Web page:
Russian fishing companies would no longer be able to market their pollock catch as “Alaska Pollock” under a provision included in a congressional spending bill expected to gain approval later this week.

Pollock is the biggest volume fishery in the U.S., and huge schools can be found in U.S. waters off Alaska and also in Russian waters. Most of the pollock fleet is based in Washington state.

Evolution is usually thought of as occurring over long time periods, but it also can happen quickly. Consider a tiny fish whose transformation after the 1964 Alaskan earthquake was uncovered by University of Oregon scientists and their University of Alaska collaborators.

A bill poised to pass the U.S. Congress would require the FDA to produce labeling guidelines before it allows the sale of genetically engineered salmon. That’s one policy rider Sen. Lisa Murkowski says she fought for that’s included in the package of year-end spending and tax bills.

Annual fees paid by holders of catch shares in Alaska’s halibut, sablefish and Bering Sea/Aleutian Island king crab fisheries will rise for the 2015/2016 season to meet costs of management and enforcement.

Kristie Balovich, budget officer for the Alaska region office of NOAA Fisheries, said Dec. 10 that coverage fees for the 2015/2016 BSAI king crab fishery went up to 1.48 percent and to 3 percent for halibut and sablefish.

Halibut dominated the federal fisheries process in 2015, with each sector fighting over reduced allocations.

Directed halibut fishermen in the North Pacific have watched their quotas drop while the trawl industry prosecuting Bering Sea groundfish has had a relatively static bycatch limit for 20 years. The North Pacific Fishery Management Council governs bycatch while the International Pacific Halibut Commission governs directed removals, and the two have not coordinated on the decline in harvestable halibut biomass.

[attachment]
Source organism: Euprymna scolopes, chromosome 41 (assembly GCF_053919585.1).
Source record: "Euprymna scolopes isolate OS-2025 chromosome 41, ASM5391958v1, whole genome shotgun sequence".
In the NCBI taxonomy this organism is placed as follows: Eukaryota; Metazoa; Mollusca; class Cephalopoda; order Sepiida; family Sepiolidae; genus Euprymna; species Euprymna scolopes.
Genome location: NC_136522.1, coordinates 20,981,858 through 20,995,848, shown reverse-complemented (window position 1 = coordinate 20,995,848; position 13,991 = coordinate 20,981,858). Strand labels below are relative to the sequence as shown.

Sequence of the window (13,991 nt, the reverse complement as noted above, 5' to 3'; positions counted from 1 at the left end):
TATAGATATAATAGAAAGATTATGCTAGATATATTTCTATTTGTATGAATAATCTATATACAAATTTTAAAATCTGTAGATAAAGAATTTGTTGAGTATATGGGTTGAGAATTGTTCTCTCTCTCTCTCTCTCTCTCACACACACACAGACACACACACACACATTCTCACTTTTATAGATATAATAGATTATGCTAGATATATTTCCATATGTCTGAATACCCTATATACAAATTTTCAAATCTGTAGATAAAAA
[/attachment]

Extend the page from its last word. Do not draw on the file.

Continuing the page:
Gov. Bill Walker and British Columbia Premier Christy Clark signed a Memorandum of Understanding Wednesday morning committing to cooperation on transboundary issues, particularly related to concerns in Southeast over mines on the Canadian side of the border.

The world's sockeye market is looking a little better than it did in the spring with more fish moving off shelves and out of warehouses, but a recent report says there's still more to be sold. A new trade agreement could offer a little help with that, however.

Each fall, McDowell Group Fisheries Analyst Andy Wink helps that company put together a market report for the Bristol Bay Regional Seafood Development Association.

Wink said that so far this fall, sockeye has been selling faster than it did in 2014 for both frozen headed and gutted product, and filets.

For a second year, seafood taken from Alaska waters has tested negative for radiation from Japan’s 2011 Fukushima tsunami and nuclear disaster, state officials say.

U.S. Department of Agriculture officials have purchased more than 156,000 cases of canned wild Alaska pink salmon worth $5.3 million for distribution to child nutrition and other related domestic food assistance programs for fiscal year 2016. - See more at: http://www.thecordovatimes.com/article/1548usda-buys-53-million-in-canne...

By Congressman Don Young, Sen. Dan Sullivan, Sen. Lisa Murkowski

Alaska is our nation’s seafood powerhouse. With nine of our country’s top twenty fishing ports by volume, we understand the vital role our seafood industry has played in our communities in the past, how important it is now, and how central the industry will be in the future. Protecting and enhancing Alaska’s fisheries is one of the top priorities of our delegation.

For longline sable fishers in the Gulf of Alaska, there are few omens of doom more chilling than the enormous shadow of a whale approaching their boat. That’s because in the past several years, male sperm whales, the lone wolves of the ocean, have been behaving strangely. They have been teaming up to hunt fish right off fishers’ hooks, and every year more whales are coming to eat from the fishing line buffet, leading some scientists to speculate that they’re somehow communicating about the richness of the hunting ground and sharing tips.

After a lengthy search, the Bristol Bay Regional Seafood Development Association has a new executive director set to start in December.

The organization, which is funded by a tax on drift fishermen, announced Nov. 12 that Becky Martello would take the top job beginning Dec. 14.

Martello replaces Sue Aspelund, who said last spring that she'd like to resign from the position after holding it for about a year.